Soccer never caught much popularity in the U.S. We tried to like it. During the short span of a few months in the early 1990s, soccer fever hit the States, complete with a McDonald's endorsement. But it proved to be just another passing fad. America went on, largely ignoring the sport.
Soccer videogames receive the same kind of treatment. They do exist; they just don't get that much attention. Each year, dozens of soccer-related titles hit several different game systems, and certain people take to them because of a genuine love for the sport. Unfortunately, the majority of gamers seem to overlook the titles in search of something a bit flashier.
Sega has created an anomaly in the paradigm with Sega Soccer Slam. Gamers looking for flash will notice this title from the moment they see the disc case. Right off the bat, Soccer Slampresents itself as something different from the traditional soccer videogame. In the clearest sense, Soccer Slam is an extreme take on the sport, focusing on competition and personalities rather than authentic re-creation.
The name of the game is still soccer, however. Teams of three play against one another to score the most goals before two periods are up,except in Soccer Slam the rules of the game don't apply. Once the clock starts, the game doesn't stop no matter how dirty a person plays. Players are allowed to beat each other around as much as necessary and pull off moves that would get any real soccer player tossed out of the stadium. The size of the playing field is also reduced, giving the action a more frantic pace than in traditional soccer titles.
As I said above, competition is the main aspect of Soccer Slam. Gamers don't have to be familiar with the rules of soccer to play. The prevalent goal is simply to win the match. Without rules to bog down the player, the game allows for a more casual style of play. I know virtually nothing about soccer, save a few odds and ends. I could still enjoy Soccer Slam, because the game is aimed at the more general audience, which isn't the case with most soccer titles.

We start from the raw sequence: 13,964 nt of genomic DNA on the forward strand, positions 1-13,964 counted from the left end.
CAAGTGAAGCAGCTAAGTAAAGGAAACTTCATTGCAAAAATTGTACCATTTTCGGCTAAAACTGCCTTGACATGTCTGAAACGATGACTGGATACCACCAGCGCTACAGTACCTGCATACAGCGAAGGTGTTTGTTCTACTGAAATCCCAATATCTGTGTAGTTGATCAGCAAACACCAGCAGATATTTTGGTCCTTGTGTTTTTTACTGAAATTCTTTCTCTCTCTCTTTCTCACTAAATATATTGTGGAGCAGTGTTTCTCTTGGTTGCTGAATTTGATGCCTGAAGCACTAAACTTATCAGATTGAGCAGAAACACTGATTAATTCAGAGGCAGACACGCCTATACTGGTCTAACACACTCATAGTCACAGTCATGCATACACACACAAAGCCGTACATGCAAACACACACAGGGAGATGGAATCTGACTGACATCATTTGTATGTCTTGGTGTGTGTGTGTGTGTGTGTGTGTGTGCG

Soccer Slam focuses more on being a videogame than the simulation of a real sport. The annunciation of the characters is part of this strategy. The teams generally represent a certain corner of the world. For instance, one team contains characters from Western Europe, while another focuses on Central and South Americathere's even an American team (for those who doubt U.S. involvement with anything soccer related). Each team has three distinct characters, each with their own unique personality. Stereotypes run wild in Soccer Slam's roster, which represents different ethnic cultures. There's the brash and loud Scotsman, who wears a kilt on the field; a crew cut, nationalistic Russian; a mathematical-speaking, half-cyborg Japanese woman; and a lumbering American, complete with surfer lingo and football padding. Soccer Slam doesn't score any points for being politically correct, but the representations are all in good fun. They definitely make playing on the field more interesting, especially after one of them scores a goal.
When it all comes down to the wire, Sega Soccer Slam is still a soccer game. Off-the-wall characters, no rules matches—they might attract more attention to the title than if it were a traditional-style soccer game. But soccer is soccer is soccer is soccer. That's not a bad thing. Soccer Slam is an innovative title, and it presents an excellent strategy to market a sport that receives little attention here in the U.S. It's hard to ignore Soccer Slam—that is, oncea gamer is sitting down and playing it.
Disclaimer:This review is based on the GameCube version of the game.
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